Metabolic depression in animals: physiological perspectives and biochemical generalizations

Biol Rev Camb Philos Soc. 1999 Feb;74(1):1-40. doi: 10.1017/s0006323198005258.


Depression of metabolic rate has been recorded for virtually all major animal phyla in response to environmental stress. The extent of depression is usually measured as the ratio of the depressed metabolic rate to the normal resting metabolic rate. Metabolic rate is sometimes only depressed to approx. 80% of the resting value (i.e. a depression of approx. 20% of resting); it is more commonly 5-40% of resting (i.e. a depression of approx. 60-95% of resting); extreme depression is to 1% or less of resting, or even to an unmeasurably low metabolic rate (i.e. a depression of approx. 99-100% of resting). We have examined the resting and depressed metabolic rate of animals as a function of their body mass, corrected to a common temperature. This allometric approach allows ready comparison of the absolute level of both resting and depressed metabolic rate for various animals, and suggests three general patterns of metabolic depression. Firstly, metabolic depression to approx. 0.05-0.4 of rest is a common and remarkably consistent pattern for various non-cryptobiotic animals (e.g. molluscs, earthworms, crustaceans, fishes, amphibians, reptiles). This extent of metabolic depression is typical for dormant animals with 'intrinsic' depression, i.e. reduction of metabolic rate in anticipation of adverse environmental conditions but without substantial changes to their ionic or osmotic status, or state of body water. Some of these types of animal are able to survive anoxia for limited periods, and their anaerobic metabolic depression is also to approx. 0.05-0.4 of resting. Metabolic depression to much less than 0.2 of resting is apparent for some 'resting', 'over-wintering' or diapaused eggs of these animals, but this can be due to early developmental arrest so that the egg has a low 'metabolic mass' of developed tissue (compared to the overall mass of the egg) with no metabolic depression, rather than having metabolic depression of the entire cell mass. A profound decrease in metabolic rate occurs in hibernating (or aestivating) mammals and birds during torpor, e.g. to less than 0.01 of pre-torpor metabolic rate, but there is often no intrinsic metabolic depression in addition to that reduction in metabolic rate due to readjustment of thermoregulatory control and a decrease in body temperature with a concommitant Q10 effect. There may be a modest intrinsic metabolic depression for some species in shallow torpor (to approx. 0.86) and a more substantial metabolic depression for deep torpor (approx. 0.6), but any energy saving accruing from this intrinsic depression is small compared to the substantial savings accrued from the readjustment of thermoregulation and the Q10 effect. Secondly, a more extreme pattern of metabolic depression (to < 0.05 of rest) is evident for cryptobiotic animals. For these animals there is a profound change in their internal environment--for anoxybiotic animals there is an absence of oxygen and for osmobiotic, anhydrobiotic or cryobiotic animals there is an alteration of the ionic/osmotic balance or state of body water. Some normally aerobic animals can tolerate anoxia for considerable periods, and their duration of tolerance is inversely related to their magnitude of metabolic depression; anaerobic metabolic rate can be less than 0.005 of resting. The metabolic rate of anhydrobiotic animals is often so low as to be unmeasurable, if not zero. Thus, anhydrobiosis is the ultimate strategy for eggs or other stages of the life cycle to survive extended periods of environmental stress. Thirdly, a pattern of absence of metabolism when normally hydrated (as opposed to anhydrobiotic or cryobiotic) is apparently unique to diapaused eggs of the brine-shrimp (Artemia spp., an anostracan crustacean) during anoxia. The apparent complete metabolic depression of anoxic yet hydrated cysts (and extreme metabolic depression of normoxic, hypoxic, or osmobiotic, yet hydrated cysts), is an obvious exception to the above patterns. (ABST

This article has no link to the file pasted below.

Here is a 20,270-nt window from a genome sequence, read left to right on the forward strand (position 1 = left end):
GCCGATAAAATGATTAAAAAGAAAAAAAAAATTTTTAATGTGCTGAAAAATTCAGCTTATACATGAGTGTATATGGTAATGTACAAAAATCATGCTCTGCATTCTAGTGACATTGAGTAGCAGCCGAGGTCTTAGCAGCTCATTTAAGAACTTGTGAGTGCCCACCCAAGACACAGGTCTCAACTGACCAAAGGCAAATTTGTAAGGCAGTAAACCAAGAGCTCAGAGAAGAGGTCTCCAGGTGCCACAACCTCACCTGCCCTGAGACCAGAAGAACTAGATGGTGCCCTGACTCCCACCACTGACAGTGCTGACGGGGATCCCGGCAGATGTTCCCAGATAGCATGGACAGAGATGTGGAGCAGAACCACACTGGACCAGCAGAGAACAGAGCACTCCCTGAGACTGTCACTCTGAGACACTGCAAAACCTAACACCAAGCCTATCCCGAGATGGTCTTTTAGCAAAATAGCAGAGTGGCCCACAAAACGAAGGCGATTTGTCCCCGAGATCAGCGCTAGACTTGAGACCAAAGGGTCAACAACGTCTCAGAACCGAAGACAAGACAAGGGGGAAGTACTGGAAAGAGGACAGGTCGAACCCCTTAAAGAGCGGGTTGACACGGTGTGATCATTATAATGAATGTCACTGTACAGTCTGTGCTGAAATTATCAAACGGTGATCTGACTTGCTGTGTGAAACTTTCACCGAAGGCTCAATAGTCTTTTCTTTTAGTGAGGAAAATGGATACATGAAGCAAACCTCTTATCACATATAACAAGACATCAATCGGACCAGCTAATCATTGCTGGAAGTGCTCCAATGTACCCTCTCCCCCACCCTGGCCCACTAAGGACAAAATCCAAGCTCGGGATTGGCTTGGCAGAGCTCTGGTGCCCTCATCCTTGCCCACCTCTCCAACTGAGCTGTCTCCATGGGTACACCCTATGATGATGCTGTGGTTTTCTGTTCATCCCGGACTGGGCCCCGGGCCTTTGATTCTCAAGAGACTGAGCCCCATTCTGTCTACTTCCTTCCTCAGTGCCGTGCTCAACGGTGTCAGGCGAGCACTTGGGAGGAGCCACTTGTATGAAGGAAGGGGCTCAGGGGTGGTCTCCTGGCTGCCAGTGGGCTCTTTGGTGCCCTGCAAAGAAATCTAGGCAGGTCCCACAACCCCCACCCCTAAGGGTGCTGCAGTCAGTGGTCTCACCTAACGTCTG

Publication types

  • Research Support, Non-U.S. Gov't
  • Review

MeSH terms

  • Adaptation, Physiological / physiology*
  • Animal Population Groups / metabolism*
  • Animals
  • Metabolism / physiology*